‘Make-or-break’ for Scotland's retailers after fresh fall in high street sales
Total food sales increased 3.5 per cent year-on-year, however total non-food sales tumbled 18.1 per cent.
Adjusted for the estimated effect of online trade, total non-food sales decreased by 5.2 per cent in July versus a year earlier.
Paul Martin, partner, UK head of retail at KPMG, said: “The latest figures highlight the scale of the challenge ahead for Scotland’s retailers. With store sales down 8.3 per cent year-on-year, we’re witnessing a recovery of sorts, but at a worryingly low pace.
“Once again, food sales have helped to mitigate some of the losses in the industry, with fashion retailers continuing to struggle as consumers focus on essential purchases.
“September is typically one of the strongest months of the year for Scottish high streets, so there will be a great deal of nervousness as we approach this period with furlough schemes tailing off and local lockdowns and travel restrictions continuing to put people off returning to a degree of normality. The industry is facing an uphill battle for survival. The next few months could be a crucial make-or-break period for many.”
The 8.3 per cent slump in total sales is an improvement on the 18.6 per cent decline recorded for June. That followed a 27.6 per cent slide in May, which was an improvement on the record fall of more than 40 per cent recorded in April – the first full month of lockdown.
Ewan MacDonald Russell, head of policy and external affairs at the SRC, added: “Although some high street stores were open throughout July, those in shopping centres, as well as hospitality businesses, were only permitted to open in the second half of the month as a result of the prolonged lockdown in Scotland.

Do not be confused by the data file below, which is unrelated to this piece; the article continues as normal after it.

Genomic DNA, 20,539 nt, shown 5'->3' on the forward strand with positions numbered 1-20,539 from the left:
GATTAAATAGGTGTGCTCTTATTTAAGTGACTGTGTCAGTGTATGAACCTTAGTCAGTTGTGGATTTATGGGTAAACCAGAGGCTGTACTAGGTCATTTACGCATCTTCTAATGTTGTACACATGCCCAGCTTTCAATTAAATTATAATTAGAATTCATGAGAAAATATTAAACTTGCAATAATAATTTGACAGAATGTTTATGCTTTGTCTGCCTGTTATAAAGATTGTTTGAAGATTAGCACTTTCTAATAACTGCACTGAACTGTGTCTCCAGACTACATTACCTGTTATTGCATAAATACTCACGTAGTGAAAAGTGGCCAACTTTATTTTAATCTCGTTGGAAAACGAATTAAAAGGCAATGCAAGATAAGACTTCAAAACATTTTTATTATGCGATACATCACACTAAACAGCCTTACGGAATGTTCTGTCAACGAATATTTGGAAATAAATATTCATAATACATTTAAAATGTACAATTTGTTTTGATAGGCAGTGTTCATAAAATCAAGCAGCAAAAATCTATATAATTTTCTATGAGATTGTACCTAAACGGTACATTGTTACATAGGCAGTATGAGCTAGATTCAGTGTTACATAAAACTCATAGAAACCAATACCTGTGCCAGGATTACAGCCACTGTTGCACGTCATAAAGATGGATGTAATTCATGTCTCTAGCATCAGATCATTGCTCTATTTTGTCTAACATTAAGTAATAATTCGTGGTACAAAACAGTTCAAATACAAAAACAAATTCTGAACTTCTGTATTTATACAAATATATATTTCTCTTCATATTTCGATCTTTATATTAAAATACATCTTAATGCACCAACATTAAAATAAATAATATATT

“Those closures, along with difficult economic conditions appear to have impacted on both footfall and high street sales.
“Whilst these figures are a significant improvement on the dire numbers from full lockdown, they are still lower than expected for this time of year.
“Furthermore, even with some pent up demand it’s likely the lost sales from spring and summer will not be recouped. For retailers taking very complex and costly measures to keep customers safe the next few months are likely to be very challenging, and regrettably we may see further businesses stumble under the unprecedented pressure they are facing.”
Today’s snapshot of the Scottish high street comes after Marks & Spencer yesterday took the axe to some 7,000 jobs as part of a further shake-up in the face of the coronavirus crisis.
The retail stalwart said the bulk of the cuts would be made across its stores, hitting about 12 per cent of its 60,000 shop-based staff, as well as a smaller number of support centre and regional management workers. The roles are set to go over the next three months.
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